The Canadian Privacy Law Blog: Developments in privacy law and writings of a Canadian privacy lawyer, containing information related to the Personal Information Protection and Electronic Documents Act (aka PIPEDA) and other Canadian and international laws.
The author of this blog, David T.S. Fraser, is a Canadian privacy lawyer who practices with the firm of McInnes Cooper. He is the author of the Physicians' Privacy Manual. He has a national and international practice advising corporations and individuals on matters related to Canadian privacy laws.
For full contact information and a brief bio, please see David's profile.
The views expressed herein are solely the author's and should not be attributed to his employer or clients. Any postings on legal issues are provided as a public service, and do not constitute solicitation or provision of legal advice. The author makes no claims, promises or guarantees about the accuracy, completeness, or adequacy of the information contained herein or linked to. Nothing herein should be used as a substitute for the advice of competent counsel.
This web site is presented for informational purposes only. These materials do not constitute legal advice and do not create a solicitor-client relationship between you and David T.S. Fraser. If you are seeking specific advice related to Canadian privacy law or PIPEDA, contact the author, David T.S. Fraser.
Friday, November 16, 2007
I found out that tomorrow's Definitely Not the Opera is "all privacy, all the time".
Here's the synopsis from the website:
Definitely Not the Opera
Broadcast time: Saturdays at 1:00 p.m. (1:30 NT) on CBC Radio One
On the street, on stage or behind the scenes, DNTO takes listeners on a fast paced trip through the cultural landscape of Canada and around the world. Definitely Not the Opera is the ideal audio guide to the fast-changing world of popular culture. It's your tip sheet to what's hot, what to watch, who to listen to and what's going on.
This Week on DNTO!
Every breath you take… every move you make… DNTO will be watching you. ‘Cause this week, we’re looking at privacy, and asking the question – how far will you go to protect it?
To begin, Sook-Yin hits the streets to see what kind of bribe it take to get strangers to give up their deeply personal information.
Nick Purdon struggles to rid himself of that ancient violation of his mailbox’s privacy… junk mail.
So maybe the question isn’t so much how far you’ll go to protect your privacy… but why you should bother. Halifax-based lawyer and privacy expert David Fraser will come by to explain how your privacy is at risk in everyday situations… like turning on your computer at work.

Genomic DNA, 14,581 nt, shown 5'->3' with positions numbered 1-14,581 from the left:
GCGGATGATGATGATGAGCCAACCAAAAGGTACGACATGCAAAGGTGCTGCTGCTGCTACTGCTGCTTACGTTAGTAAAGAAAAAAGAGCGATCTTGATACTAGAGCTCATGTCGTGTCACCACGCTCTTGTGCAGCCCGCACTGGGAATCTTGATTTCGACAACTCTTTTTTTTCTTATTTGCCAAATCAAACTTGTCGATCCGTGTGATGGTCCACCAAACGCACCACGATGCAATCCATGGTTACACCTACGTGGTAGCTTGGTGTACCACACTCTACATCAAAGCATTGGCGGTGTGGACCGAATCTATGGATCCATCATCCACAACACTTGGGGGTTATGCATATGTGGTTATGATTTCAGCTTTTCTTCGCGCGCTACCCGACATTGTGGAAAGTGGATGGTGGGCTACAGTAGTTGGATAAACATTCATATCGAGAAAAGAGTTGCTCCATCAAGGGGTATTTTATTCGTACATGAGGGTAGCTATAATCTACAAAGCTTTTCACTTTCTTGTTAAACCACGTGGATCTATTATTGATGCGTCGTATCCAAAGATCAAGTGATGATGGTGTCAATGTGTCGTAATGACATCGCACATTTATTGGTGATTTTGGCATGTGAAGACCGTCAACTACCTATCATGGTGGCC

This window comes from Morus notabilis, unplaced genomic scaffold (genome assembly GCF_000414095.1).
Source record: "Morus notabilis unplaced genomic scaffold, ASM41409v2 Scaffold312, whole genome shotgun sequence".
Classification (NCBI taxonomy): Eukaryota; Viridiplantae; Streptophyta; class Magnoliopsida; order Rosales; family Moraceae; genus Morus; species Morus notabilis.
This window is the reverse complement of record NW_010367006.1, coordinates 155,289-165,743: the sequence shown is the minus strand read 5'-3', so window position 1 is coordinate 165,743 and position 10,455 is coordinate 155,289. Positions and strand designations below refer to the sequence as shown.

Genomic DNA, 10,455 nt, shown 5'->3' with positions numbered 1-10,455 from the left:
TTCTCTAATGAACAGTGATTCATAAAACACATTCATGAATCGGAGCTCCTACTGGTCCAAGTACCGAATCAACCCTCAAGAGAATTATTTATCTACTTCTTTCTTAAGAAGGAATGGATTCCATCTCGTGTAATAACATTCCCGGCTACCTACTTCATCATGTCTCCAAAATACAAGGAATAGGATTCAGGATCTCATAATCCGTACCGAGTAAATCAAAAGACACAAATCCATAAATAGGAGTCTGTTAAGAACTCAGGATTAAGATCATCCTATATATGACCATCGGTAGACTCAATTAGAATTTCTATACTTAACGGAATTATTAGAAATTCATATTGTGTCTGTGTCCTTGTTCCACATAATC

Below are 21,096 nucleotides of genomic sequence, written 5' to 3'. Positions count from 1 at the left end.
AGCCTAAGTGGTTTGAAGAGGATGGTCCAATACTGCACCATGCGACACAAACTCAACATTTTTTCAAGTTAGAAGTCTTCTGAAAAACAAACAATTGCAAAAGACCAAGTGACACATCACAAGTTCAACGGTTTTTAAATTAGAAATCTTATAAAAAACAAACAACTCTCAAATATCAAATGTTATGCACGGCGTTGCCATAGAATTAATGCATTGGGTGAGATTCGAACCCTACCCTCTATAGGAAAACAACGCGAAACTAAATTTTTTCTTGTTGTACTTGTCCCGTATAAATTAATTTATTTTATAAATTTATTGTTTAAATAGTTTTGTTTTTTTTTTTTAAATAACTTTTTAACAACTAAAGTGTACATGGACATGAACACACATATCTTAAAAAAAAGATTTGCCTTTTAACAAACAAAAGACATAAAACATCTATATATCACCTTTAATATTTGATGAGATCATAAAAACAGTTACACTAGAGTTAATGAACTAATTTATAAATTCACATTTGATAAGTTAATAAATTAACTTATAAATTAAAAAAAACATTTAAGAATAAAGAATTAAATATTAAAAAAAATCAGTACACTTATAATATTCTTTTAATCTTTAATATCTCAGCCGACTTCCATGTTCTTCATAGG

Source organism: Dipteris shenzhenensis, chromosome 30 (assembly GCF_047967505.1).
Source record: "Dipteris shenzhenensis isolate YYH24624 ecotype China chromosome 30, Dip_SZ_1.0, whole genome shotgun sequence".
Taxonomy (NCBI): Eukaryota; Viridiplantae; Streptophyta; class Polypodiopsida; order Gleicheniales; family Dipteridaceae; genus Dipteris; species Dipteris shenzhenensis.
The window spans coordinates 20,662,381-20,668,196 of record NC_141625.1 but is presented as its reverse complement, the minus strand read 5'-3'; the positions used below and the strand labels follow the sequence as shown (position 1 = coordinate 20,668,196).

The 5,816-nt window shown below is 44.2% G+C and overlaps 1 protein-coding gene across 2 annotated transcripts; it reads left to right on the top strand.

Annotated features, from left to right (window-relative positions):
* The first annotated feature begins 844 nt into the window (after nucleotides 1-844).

Then it’s over to paranoid contributor Clare Lawlor, who has formed a special bond with her shredder.
Musicians put their private lives on the stage… so how do they maintain their privacy? Sook-Yin will chat with Neverending White Lights, and they’ll play us a tune live in studio.
And we’ll head south of the border to hear from funnyman John Wing with his take on privacy.
Sook-Yin pays a visit to Canadian science-fiction icon Robert J. Sawyer, who maintains that our notion of “privacy” might be a bit overrated… but to get to know Robert a little better, she’ll start by paying a visit to his garbage.
We’ll ask Robert to stick around for this week’s edition of Parlour Games.
Sook-Yin takes her mic back to the streets to find out how you’ve invaded the privacy of others. We willingly surrender a lot of our privacy online these days… but is it worth it? DNTO’s Wab Kinew looks into it.
Comedian Fraser Young loves the GPS chip. Privacy… not so much. He’ll explain why.
And Sook-Yin will talk with artist Hasan Elahi, who’s taken a unique approach to privacy… by making his every move public.
DNTO airs Saturday afternoons across Canada at 1:00 p.m. (1:30 in Newfoundland) on CBC Radio One.
You can also catch the show on Sirius Satellite Radio channel 137 - Saturdays at 11:00 a.m. and 9:00 p.m.
Plus, if you can't catch us on the air, download our weekly podcast of highlights from DNTO!
DNTO's theme music is "Bentley's Gonna Sort You Out" by Bentley Rhythm Ace.
The Canadian Privacy Law Blog is licensed under a Creative Commons Attribution-Noncommercial-No Derivative Works 2.5 Canada License.